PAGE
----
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So Many Genres Heard In So Few Songs Results in Greatness: Grouplove – Never Trust A Happy Song

grouplove


 By Charissa Lock

On a historic island in the Mediterranean Sea nestled an art residency where Hannah Hooper and Christian Zucconi met with Sean Gad, Ryan Rabin, and Andrew Wessen. This meeting, friendship and music collaboration were the roots to which grew into their creation of a wondrous band known as Grouplove, an EP in 2010, and in September 2011 came a full-length album (Never Trust A Happy Song).

Not that I wanted there to be something I did not like about this album, but with 12 tracks, there should be something I wished was louder, softer, had a faster or slower tempo, consisted of different vocals, etc. etc. So far (and by so far, I mean after so many listens I lost count), I have found nothing wrong with this album. I did have a slight moment of discouragement when I saw their “Tongue Tied” music video, which did not fit what I had envisioned for the song, nor displayed Hannah Hooper as the singer I was expecting. I was picturing a nerdy girl with thick-rimmed glasses and braids, and what I got instead was a diva (my perception after the music video and live performance of “Naked Kids”). However, I am slowly coming to terms with this (as in picturing her as the music nerd I had previously visualized). Of course, getting back to the album, I am all thumbs up. Even the portions of the album where I would typically be annoyed and have no connection to and enjoyment with, I found myself not being able to be annoyed by it and was enjoying genre-types that I don’t normally have a connection with. How is this possible?

It could be due to the fact that they are not trying to fit any one type of genre or theme, they are going out there and just making music to the best of their ability. With so many different elements involved, and being conscious, experimental and particularly skilled musicians they are able to create intricate and fun songs. Every track on this album is absolutely different than the one before, genre-wise, instrument-wise, vocal-wise, lyric-wise, etc. (that’s an awful lot of hyphens). And although every song is so different, they are all a part of this giant, beautiful moment of musical genius known as Never Trust A Happy Song. What ties all of these loose ends of pure jubilation is the fact that they are all really well written, composed, and are delivered with a bountiful amount of energy. Yet with all these differences it’s not like they go as far as combining rap and twangy folk on one album – oh wait, they do.

My first listen was not on Madden NFL 12 or FIFA 12, or the radio (remember folks, I don’t listen to the radio). I was clued in to Grouplove for this review, and knowing absolutely nothing about them – my first thought was “WOAH, there is SO MUCH going on here.” On my second listen I thought “THIS IS AMAZING!,” and on my third listen I bought tickets to their March show in Boston and became really annoying about my new obsession on Facebook. This is not my usual response to new music. My listens since then have been continued amazement with increased singing. I have heard Grouplove’s “Tongue Tied” on Apple’s iPod Touch commercial and every time there are a few moments of “yay!,” but then realize it never does the song justice. These songs need to be heard in their entirety to get the full affect.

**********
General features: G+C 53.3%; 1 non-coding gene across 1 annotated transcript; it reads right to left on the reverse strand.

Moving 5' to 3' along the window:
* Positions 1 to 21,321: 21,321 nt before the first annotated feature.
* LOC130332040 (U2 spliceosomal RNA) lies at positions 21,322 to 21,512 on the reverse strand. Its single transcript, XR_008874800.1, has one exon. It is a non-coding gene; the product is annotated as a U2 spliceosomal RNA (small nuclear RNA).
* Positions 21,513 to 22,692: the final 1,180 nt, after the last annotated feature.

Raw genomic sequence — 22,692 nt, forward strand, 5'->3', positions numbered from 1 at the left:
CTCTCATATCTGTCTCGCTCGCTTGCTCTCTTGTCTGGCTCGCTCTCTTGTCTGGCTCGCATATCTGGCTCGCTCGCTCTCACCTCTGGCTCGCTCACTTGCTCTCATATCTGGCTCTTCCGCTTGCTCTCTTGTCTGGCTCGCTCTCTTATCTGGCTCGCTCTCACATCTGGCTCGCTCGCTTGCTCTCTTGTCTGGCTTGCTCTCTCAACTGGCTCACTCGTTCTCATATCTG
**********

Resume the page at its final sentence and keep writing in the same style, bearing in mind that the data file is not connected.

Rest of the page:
It’s going to be hard to pick my favorites, since I really enjoy them all, and I don’t think going through each one will do any justice, nor will leave your curious to want to buy Never Trust A Happy Song. So, I think I will just talk about them independently as part of the whole (this will make sense in a moment). The first few tracks on this album (“Itchin’ On A Photograph,” “Tongue Tied,” and “Lovely Cup,”) are just as amazing as the final tracks (“Love Will Save Your Soul,” “Cruel and Beautiful World,” and “Close Your Eyes and Count To Ten”). And the tracks in between – yeah, those are awesome too. You can sing along to every one, even when they are slower (“Slow,” “Cruel and Beautiful World”) and there is something smart, unique, and energetic about all of them. Each song has different type of vocals, even when it is the same vocalist (between Hooper, Wessen, and Zucconi). Each seems to change their vocals slightly based on the genre and feel of the song. If it’s a faster, fun song about young love (“Tongue Tied”) then Hooper’s going to throw in some white girl rap (which I typically abhor, but for some really weird reason I actually like it coming from this bunch). Yet, if it’s a slower, Mates of State-type duet (“Betty’s Bomb Shell”), then Hooper is going to go all Kori Gardner on it. I think something about Grouplove that caters to my musical needs is the energy involved. The vocals go loud and sometimes raspy (think The Avett Brothers) when they’re in the final chorus or bridge, but only go there when they need to. Going to that emotional place is something I thoroughly enjoy and probably makes me a bit biased.

Trying to compare the band to someone is really tough; it’s easier to compare songs off of Never Trust A Happy Song to bands. Try to imagine Mates of State, Elvis Costello, The Avett Brothers, and Matt and Kim all going into a recording studio together – on speed (the inspirational musical kind). Even with this in mind – they completely are doing their own thing here and you can tell that they are most certainly not trying to be like anyone else. With every song being such a diverse blend of musical influences, its quite impressive that the entire album (encompassing genres and themes that you would not necessarily consider being together) can be created and performed with such power and perfection.

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